The Paradise Tattoo Gathering (PTG), at the Jiminy Peak Resort in Massachusetts, is a unique experience and one which I would highly recommend. In its fourth year, this convention stands alone amongst hundreds as being completely orchestrated for the benefit of tattooers. Don't get me wrong, the public is welcome but with the location chosen and the schedule of events, it's apparent this show is for tattooers who WANT to be in their community and who also want to improve themselves, their art and their tattooing. It's quite unlike anything else out there and it was EXACTLY what I needed, at exactly the right time... (More on that in a minute.)
My gratitude extends to Gabe and the crew for hosting such a remarkable event and to the long list of tattooers who attended and participated. It was a very refreshing change of scenery!
What makes it so special...? Easy answer, the people!
What a break it was to be surrounded by tattooers interested in improving things, both for themselves and for others, rather than merely listening to each other complain. (And I say this as one who had been stuck in that place for a long time. )
My realization for 2011; it's up to each one of us individually to snap out of it, wake up and put our energies toward more productive efforts, while we still can. The tattoo world is changing fast, and we have but a few choices available to us if we hope to have any real influence on the future.
Case in point: There were over 25 seminars given during the four-day event by the top tattooers, painters and thinkers of their particular field of expertise. But the truly astounding aspect for me was that almost all of the seminar presenters/teachers could also be found attending seminars in their off-time, so they too could grow and learn something new.
A short list of seminars offered over the weekend:
-Watercolor Techniques by Hunter Spanks
-Chet Zar offered three seminars on Monster Making, from sculpture to digital rendering and then oil painting
-Shawn Barber hosted 2 sold out Portrait Painting seminars
-Gunnar spoke on Creating Tattoos that Tell Stories
-Robert Ryan gave an intriguing lecture on Symbolism and it's relation to tattooing, past and present.
-with others by Nick Baxter, Joe Capobianco, Craola, Soba, Bob Tyrell and Big Gus, and a B.J. Betts' Letttering Seminar, and many more.
It was amazing and I can't say enough about it. I am literally blown away. There just might be hope yet for this craft of ours, even in the midst of so much chaotic change. My only wish is that more of our tattoo-heroes would join the larger community/conversations because their perspectives are sorely missed. As Gunnar says in an upcoming blog, the best way to help our community isn't to hammer on people what's WRONG with tattooing, it's to SHOW THEM what's GREAT about tattooing and invite them to participate!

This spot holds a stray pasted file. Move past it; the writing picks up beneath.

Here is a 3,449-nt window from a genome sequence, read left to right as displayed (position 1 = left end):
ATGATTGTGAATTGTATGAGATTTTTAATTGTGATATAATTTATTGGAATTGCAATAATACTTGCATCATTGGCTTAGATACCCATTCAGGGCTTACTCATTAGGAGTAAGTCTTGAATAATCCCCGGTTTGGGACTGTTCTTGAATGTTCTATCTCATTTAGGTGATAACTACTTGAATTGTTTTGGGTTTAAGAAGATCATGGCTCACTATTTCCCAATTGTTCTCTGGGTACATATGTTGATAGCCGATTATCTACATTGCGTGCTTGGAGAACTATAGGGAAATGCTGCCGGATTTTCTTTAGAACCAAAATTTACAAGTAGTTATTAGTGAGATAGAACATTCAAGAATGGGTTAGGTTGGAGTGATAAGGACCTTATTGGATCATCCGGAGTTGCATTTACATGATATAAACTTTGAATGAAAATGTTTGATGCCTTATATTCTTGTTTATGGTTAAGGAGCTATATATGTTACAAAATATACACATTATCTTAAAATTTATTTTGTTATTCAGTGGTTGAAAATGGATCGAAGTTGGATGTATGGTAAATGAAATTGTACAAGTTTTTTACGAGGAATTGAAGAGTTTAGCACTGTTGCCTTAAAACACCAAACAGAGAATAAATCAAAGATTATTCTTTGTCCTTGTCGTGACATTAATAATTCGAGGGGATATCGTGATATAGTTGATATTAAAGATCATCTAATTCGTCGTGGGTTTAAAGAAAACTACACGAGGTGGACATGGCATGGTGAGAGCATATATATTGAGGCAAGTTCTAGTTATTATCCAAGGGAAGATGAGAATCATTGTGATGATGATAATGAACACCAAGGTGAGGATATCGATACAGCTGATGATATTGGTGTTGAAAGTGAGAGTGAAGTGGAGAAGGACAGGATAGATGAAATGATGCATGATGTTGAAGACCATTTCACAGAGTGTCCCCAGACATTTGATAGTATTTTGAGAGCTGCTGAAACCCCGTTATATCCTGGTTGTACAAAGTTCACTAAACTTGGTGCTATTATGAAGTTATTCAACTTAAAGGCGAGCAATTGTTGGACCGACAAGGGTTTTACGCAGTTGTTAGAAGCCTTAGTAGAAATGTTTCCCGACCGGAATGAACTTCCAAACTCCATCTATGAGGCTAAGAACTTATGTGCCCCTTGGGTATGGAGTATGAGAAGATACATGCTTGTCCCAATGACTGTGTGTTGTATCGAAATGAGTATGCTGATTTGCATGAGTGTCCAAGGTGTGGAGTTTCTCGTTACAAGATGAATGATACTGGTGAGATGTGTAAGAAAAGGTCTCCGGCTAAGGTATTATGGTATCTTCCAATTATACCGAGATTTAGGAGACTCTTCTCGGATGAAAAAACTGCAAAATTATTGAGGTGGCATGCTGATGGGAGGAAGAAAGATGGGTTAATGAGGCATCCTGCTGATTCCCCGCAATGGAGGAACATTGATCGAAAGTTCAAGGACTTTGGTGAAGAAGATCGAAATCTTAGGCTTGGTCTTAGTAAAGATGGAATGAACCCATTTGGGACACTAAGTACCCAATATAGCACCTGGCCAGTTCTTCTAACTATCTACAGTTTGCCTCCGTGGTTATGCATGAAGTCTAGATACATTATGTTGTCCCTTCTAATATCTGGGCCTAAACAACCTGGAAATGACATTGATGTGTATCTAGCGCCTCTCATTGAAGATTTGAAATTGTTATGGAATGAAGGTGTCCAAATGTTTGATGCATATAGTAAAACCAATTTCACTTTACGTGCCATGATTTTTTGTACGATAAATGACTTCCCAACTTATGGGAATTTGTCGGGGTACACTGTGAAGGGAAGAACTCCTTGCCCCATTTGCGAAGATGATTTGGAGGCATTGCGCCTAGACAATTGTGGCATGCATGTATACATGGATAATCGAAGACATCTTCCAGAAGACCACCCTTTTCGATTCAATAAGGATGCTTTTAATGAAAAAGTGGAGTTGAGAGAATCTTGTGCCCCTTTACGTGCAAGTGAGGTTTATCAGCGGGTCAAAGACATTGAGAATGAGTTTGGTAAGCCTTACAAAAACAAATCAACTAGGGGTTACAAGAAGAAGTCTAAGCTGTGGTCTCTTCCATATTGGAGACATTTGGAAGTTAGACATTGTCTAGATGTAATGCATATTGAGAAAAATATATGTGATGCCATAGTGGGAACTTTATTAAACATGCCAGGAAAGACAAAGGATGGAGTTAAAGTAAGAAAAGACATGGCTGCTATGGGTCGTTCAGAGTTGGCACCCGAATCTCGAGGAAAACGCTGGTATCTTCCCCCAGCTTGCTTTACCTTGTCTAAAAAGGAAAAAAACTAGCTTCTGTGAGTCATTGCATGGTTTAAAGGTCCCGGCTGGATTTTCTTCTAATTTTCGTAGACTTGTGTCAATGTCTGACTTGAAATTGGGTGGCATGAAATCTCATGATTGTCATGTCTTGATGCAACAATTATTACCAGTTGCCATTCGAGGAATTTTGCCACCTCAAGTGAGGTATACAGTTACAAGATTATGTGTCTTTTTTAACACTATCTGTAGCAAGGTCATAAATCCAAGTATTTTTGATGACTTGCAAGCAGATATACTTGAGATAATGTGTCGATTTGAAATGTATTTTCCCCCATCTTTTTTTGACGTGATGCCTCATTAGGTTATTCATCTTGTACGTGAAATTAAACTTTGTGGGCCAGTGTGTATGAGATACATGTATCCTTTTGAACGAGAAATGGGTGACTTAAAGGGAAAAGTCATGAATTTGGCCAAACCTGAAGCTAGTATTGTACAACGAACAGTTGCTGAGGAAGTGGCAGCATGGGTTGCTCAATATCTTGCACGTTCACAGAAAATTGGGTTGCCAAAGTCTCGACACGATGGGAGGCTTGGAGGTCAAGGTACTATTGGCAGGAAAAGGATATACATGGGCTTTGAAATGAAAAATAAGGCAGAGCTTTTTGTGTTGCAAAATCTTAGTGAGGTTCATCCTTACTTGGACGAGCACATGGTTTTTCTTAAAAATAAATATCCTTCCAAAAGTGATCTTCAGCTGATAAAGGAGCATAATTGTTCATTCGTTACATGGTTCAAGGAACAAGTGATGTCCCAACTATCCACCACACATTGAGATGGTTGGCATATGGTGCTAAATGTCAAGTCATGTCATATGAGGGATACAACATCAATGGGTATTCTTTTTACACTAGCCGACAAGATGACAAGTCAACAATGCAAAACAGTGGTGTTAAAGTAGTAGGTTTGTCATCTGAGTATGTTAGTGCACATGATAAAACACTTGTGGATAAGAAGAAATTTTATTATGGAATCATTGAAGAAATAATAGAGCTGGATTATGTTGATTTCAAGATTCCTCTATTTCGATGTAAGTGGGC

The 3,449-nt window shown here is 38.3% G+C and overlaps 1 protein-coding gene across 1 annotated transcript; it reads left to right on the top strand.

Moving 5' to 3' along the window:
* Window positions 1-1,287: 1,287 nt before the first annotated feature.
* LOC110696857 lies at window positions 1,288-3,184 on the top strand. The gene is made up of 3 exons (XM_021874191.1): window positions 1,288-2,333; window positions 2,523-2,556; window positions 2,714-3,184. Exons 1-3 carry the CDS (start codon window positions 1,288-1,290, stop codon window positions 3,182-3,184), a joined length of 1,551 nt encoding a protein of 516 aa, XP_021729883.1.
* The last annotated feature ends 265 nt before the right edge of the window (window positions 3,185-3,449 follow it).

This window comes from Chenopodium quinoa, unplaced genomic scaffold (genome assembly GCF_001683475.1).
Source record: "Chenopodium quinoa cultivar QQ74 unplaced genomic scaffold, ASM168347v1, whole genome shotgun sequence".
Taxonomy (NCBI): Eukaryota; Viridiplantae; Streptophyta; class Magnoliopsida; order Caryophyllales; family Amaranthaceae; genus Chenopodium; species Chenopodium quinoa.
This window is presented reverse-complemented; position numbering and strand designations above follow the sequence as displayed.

I am starting to think about this idea as a duty almost, and as a very profound way to "Give Back" to tattooing. When I began tattooing more than 20 years ago, the truly inspirational tattooers of the day had already been hard at work sharing and teaching for a decade or more. Their willingness to engage my generation, (the NEW generation, at that time), is how we came to value and respect this craft and if it wasn't for their vision and willingness to share information, (by starting the first tattoo conventions, publishing books like Tattoo Times, and sharing their work and lives with one another), I seriously doubt that many of us would have ever even become tattooers, let alone honed the skills and ideas necessary to be any 'good' at it. Imagine where we'd be if Ed Hardy, Mike Malone or any of our heroes had decided to do nothing but complain to each other in the 80s and early 90s about the state of tattooing, (when most of my generation entered tattooing), rather than work hard to help guide it along! Where would we be...where would I be now, had it not been for them? (Loading boxes?)
How can I/we claim to have been inspired by their examples and still refuse to engage in anything meaningful or exert any energy for making things better? It's sad. Where's the courage? Where's the thankfulness? Where's the "giving back" sentiment many claim to be of such great importance?
From one perspective, "Giving back" nowadays tends to mean little more than "bitching back," sadly. It's not the same thing my friends, not by a long shot. Yet the Paradise show was full of tattooers wanting to learn, grow and help others do the same. Sorry if that sounds too positive, but in all honesty I'm (finally) starting to get it, and every tattooer I connect with who's thinking the same way just reinforces the potential we have to impact, in a positive manner, our community and beyond. The tattooers participating on this blog are interested in these things. I think there's more, many more, to come.